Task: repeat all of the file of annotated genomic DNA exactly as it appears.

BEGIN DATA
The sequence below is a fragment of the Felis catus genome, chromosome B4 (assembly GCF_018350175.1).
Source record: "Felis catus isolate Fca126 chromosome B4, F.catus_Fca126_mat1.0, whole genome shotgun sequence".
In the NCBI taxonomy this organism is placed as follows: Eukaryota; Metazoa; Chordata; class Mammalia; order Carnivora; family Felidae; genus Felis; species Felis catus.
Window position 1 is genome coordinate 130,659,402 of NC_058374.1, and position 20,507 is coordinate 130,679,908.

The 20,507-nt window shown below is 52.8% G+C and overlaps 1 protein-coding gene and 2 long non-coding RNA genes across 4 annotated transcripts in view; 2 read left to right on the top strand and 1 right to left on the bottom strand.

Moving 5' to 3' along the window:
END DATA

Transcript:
The sequence below is a fragment of the Felis catus genome, chromosome B4 (assembly GCF_018350175.1).
Source record: "Felis catus isolate Fca126 chromosome B4, F.catus_Fca126_mat1.0, whole genome shotgun sequence".
In the NCBI taxonomy this organism is placed as follows: Eukaryota; Metazoa; Chordata; class Mammalia; order Carnivora; family Felidae; genus Felis; species Felis catus.
Window position 1 is genome coordinate 130,659,402 of NC_058374.1, and position 20,507 is coordinate 130,679,908.

The 20,507-nt window shown below is 52.8% G+C and overlaps 1 protein-coding gene and 2 long non-coding RNA genes across 4 annotated transcripts in view; 2 read left to right on the top strand and 1 right to left on the bottom strand.

Moving 5' to 3' along the window: